Sunday, June 29, 2014

Issue 171 June 29, 2014- Money in America

It's All About the Benjamins. . .
Ask any American what our nation stands for and you will probably hear words like freedom, justice, equality and opportunity.  We like to believe that we are a country that always stands on the right side of history and that we as a people base our decisions on the highest of moral standards.  We wage war, make peace and create policies with the belief that we are in the right and that our values and interests are beyond reproach.  We are the "Leader of the Free World", the nation that has grown because of our "Manifest Destiny" to become the "Shining City on the Hill."  This America is a place where anyone can rise to the top, and where every individual, no matter their starting point, has an equal chance to succeed through hard work, perseverance and ingenuity.    

In many ways this narrative about America does contain some truths.  Our nation is a land with many opportunities.  It is a place where we have seen people rise to the top of the ladder from very challenging starting points.  American citizens have opportunities and enjoy a standard of living far above what many people around the world experience.  Our national identity is built on an ideology that speaks strongly about freedom and justice for all.  Yet, there is another side to this narrative of equality that tells a very different story.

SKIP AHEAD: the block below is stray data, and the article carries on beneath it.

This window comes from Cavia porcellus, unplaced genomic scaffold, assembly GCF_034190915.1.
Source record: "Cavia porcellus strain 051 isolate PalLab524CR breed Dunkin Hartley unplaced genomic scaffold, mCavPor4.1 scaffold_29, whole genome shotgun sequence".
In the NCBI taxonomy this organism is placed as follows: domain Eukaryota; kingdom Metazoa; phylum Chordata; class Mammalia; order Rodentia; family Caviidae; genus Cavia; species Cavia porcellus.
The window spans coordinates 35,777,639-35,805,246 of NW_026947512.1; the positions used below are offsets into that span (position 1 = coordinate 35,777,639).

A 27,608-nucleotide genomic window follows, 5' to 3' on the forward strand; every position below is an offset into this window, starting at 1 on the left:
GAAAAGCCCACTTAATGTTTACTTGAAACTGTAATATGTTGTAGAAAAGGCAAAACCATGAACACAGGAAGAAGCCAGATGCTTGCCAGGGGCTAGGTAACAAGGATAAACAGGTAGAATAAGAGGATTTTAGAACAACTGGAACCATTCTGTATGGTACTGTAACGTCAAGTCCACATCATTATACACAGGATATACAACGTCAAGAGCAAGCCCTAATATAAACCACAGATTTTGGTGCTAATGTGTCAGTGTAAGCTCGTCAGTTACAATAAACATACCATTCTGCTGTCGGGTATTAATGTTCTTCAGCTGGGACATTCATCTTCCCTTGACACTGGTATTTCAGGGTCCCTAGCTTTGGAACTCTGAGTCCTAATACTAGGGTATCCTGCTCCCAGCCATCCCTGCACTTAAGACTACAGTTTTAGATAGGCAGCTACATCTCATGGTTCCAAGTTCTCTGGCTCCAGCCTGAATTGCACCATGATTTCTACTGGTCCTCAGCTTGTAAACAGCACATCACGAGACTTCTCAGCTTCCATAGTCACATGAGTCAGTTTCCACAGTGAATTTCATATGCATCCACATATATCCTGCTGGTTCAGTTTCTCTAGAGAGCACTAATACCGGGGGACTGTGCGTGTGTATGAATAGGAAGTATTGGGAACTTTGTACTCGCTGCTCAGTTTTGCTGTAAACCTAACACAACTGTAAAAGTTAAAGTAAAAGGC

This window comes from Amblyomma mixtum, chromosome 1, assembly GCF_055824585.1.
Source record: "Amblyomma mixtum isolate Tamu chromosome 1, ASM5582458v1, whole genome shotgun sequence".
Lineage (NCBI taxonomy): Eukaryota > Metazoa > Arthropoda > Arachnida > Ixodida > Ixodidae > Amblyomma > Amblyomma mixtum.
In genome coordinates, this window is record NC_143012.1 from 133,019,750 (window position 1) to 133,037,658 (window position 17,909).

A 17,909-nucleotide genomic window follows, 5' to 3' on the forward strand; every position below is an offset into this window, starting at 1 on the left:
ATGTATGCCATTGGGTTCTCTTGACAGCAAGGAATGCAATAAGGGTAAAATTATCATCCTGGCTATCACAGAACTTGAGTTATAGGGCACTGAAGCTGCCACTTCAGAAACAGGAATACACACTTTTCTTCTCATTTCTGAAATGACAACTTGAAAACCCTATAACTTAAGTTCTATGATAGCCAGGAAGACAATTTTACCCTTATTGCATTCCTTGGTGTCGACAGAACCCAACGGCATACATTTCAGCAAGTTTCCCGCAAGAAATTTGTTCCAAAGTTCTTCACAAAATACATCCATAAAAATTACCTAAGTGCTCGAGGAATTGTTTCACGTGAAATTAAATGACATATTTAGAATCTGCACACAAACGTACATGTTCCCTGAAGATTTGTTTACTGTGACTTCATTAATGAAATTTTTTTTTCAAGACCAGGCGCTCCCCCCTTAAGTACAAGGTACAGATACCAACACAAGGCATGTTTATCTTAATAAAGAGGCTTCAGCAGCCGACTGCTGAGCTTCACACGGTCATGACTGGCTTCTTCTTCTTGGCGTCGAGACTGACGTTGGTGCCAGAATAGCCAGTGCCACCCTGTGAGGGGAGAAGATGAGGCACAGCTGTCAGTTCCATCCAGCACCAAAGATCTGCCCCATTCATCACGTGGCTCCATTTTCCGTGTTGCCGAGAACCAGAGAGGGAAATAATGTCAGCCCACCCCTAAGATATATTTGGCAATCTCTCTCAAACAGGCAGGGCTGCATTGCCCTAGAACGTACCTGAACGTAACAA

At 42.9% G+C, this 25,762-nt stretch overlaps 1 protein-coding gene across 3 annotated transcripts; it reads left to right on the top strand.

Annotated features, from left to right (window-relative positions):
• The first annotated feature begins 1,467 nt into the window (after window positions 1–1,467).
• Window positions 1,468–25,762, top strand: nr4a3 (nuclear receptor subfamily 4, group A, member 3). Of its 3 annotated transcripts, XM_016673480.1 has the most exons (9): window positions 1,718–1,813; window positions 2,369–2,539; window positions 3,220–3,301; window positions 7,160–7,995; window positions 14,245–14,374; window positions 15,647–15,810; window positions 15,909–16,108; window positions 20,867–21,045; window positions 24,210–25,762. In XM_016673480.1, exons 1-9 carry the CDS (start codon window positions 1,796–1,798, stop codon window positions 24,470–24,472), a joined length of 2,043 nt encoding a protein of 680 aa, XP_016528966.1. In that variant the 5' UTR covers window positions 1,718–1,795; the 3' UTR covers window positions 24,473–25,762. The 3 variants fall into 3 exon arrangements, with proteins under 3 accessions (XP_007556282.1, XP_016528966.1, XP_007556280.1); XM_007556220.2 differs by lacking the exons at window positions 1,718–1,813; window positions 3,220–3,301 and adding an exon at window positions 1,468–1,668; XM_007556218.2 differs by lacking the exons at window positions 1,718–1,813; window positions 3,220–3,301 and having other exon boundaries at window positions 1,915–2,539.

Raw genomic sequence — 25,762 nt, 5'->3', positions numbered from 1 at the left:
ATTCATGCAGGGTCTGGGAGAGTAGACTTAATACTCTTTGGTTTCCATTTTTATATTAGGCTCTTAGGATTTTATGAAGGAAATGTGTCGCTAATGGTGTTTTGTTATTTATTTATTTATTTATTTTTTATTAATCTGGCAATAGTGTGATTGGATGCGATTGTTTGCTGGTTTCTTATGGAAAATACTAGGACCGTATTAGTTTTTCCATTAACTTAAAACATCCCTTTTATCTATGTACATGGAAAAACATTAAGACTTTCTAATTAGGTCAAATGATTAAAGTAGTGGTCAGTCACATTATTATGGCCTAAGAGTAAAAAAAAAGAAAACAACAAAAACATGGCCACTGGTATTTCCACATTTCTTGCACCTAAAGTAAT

It is that disconnect between the ideas contained in documents like our Constitution, Declaration of Independence and other powerful sources of thinking and the reality of our past and present that frustrate so many of us.  The very words that shape American ideology, the idea that America exists as a land of opportunity for all, were written at a time when a significant majority of the population was excluded from the very things that we value and aspire to.  As we progress through our history we see that same disconnect continue.  We speak the words of freedom, justice and equality, we even export our ideas through commerce and conflict.  Yet, we continue to fall short of our ideals within our own borders for far too many of our citizens.